Discussing nationalism in terms of globalization troubles and broadens simplistic notions of place.
A global perspective focuses on groups with shared interests that form affinity networks beyond national borders, such as global Indigenous movements and international associations that address educational and economic inequalities, human rights violations, and so forth.
Likewise, environmental issues often move beyond a single region through concerns, for instance, with climate change and disease pandemics, for example in Margaret Atwood’s novel Oryx and Crake, or Vincent Lam’s story
Contact Tracing in Bloodletting and Miraculous Cures.
Globalization further prompts us to think carefully about what makes a home or a community, and how global travel and movement might alter that concept.
Importantly, a global literary perspective is not limited to the experiences of writers writing about their cultural, ethnic, and personal histories, or through experiences of immigration. It can also include the global connections and influences of writers from around the world.
For instance, the German and Latin American magic realist movements in the 1920s and late 1960s influenced Canadian writers like Jack Hodgins, Michael Ondaatje, and Leon Rooke. Similarly, in poetry, aside from the Eurocentric yet notably cosmopolitan Modernist movement, other international, and influential changes include the impact of the ancient Arabic poetic form of the ghazal on Modernist writers, such as Phyllis Webb, P. K. Page, and Lorna Crozier.
Looking closer to Canada, interactions between American and Canadian writers have had an impact on many literary movements, such as the connections in the 1960s between the Black Mountain poets such as Charles Olson and Robert Creeley with the Vancouver-based TISH poets like Fred Wah, George Bowering, Daphne Marlatt, and Frank Davey. Inversely, Canadians abroad like Mavis Gallant and Brion Gysin remain important contributors to the arts, even while many readers might not realize they’re Canadian.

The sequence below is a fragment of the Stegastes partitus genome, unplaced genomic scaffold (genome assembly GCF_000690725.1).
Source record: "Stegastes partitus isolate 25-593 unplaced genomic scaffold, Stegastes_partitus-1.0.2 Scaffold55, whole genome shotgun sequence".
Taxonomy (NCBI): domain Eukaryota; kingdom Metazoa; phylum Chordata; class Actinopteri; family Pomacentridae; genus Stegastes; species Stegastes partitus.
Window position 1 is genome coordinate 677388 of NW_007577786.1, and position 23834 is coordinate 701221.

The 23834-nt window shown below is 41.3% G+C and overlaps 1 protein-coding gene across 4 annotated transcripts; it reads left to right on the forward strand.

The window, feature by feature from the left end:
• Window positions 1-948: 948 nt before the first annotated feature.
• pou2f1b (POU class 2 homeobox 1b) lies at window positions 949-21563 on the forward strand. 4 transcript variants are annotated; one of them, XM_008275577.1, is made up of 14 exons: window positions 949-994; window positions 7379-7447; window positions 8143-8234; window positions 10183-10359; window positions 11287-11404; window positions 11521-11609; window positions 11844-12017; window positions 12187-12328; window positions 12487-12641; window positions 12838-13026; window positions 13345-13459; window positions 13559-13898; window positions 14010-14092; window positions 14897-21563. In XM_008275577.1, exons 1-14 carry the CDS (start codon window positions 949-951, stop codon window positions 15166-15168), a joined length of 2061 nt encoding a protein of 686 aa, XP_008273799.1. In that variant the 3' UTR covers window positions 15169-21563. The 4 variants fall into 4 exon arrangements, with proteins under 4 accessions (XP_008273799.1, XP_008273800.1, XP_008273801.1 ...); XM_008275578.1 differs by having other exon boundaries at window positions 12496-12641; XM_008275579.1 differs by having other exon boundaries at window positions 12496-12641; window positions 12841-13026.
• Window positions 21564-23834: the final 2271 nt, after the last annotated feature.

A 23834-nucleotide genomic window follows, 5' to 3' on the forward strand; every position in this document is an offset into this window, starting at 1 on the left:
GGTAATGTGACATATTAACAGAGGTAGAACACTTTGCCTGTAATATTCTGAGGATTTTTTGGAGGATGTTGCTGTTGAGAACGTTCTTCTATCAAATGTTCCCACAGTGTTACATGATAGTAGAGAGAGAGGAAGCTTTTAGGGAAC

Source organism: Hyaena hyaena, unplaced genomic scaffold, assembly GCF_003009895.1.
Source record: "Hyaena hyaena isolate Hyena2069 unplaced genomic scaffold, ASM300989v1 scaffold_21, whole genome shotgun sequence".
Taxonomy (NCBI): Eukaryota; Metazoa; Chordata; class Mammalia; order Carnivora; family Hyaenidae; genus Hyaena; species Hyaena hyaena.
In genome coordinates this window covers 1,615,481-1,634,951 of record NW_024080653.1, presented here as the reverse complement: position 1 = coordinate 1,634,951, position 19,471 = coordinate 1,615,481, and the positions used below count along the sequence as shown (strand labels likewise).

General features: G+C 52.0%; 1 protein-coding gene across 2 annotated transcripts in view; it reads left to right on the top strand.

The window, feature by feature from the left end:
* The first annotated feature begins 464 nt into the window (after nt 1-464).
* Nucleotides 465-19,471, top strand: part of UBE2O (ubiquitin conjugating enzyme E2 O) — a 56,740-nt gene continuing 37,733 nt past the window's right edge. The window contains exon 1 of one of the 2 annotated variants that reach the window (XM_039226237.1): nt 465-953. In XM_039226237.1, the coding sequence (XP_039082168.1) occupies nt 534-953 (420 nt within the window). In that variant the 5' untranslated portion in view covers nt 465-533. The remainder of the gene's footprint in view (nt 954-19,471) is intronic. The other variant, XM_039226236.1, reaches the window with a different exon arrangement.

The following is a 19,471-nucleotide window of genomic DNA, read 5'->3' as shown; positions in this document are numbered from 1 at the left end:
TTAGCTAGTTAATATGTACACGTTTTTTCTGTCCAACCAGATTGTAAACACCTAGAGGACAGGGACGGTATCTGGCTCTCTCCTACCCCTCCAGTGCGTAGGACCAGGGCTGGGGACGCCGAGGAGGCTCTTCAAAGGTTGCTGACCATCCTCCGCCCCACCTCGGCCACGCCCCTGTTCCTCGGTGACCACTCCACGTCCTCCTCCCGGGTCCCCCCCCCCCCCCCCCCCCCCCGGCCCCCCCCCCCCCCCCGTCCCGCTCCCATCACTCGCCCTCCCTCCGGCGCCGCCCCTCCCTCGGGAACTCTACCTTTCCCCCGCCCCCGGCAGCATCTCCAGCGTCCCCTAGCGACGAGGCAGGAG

Attention to places outside of Canada also extends to how they are represented in literature. For instance, in his article
[Rohinton Mistry’s] short-story collection Tales from Firozsha Baag marked a turning point in Canadian literature precisely because most of it is not set in Canada. Without meaning to, he gave other writers of our generation permission: not to write about Canada yet be Canadian writers. (11)
Broad global connections between people, places, ideas, and interests break the limits of a nationalist perspective by showing how contemporary Canadian society—and its literature—reflects a global network of meanings and cultures.
So, how do questions of globalization link to post-nationalism? Is Canada a post-national nation? Can such a paradox exist? In his book Post-National Arguments: The Politics of the Anglophone-Canadian Novel Since 1967 (1993), Frank Davey defines contemporary Canada as:
a post-national state—a state invisible to its citizens, indistinguishable from its fellow, maintained by invisible political forces, and significant mainly through its position within the grid of world-class postcard cities…. Specific novels may argue for a humanist Canada, a more feminist Canada, a more sophisticated and worldly Canada, an individualist Canada, a Canada more responsive to the values of its [A]boriginal citizens, but collectively they suggest a world and a nation in which social structures no longer link regions or communities, political process is doubted, and individual alienation has become normal. (266)
Is Davey right? Where is nationalism now? Is cultural nationalism still necessary?
- Begamudré, Ven.
Greetings from Bangalore, Saskatchewan.Canadian Literature 132 (1992): 6–14. Print. (PDF)
- Davey, Frank. Post-National Arguments: The Politics of the Anglophone-Canadian Novel Since 1967. Toronto: U of Toronto P, 1993. Print.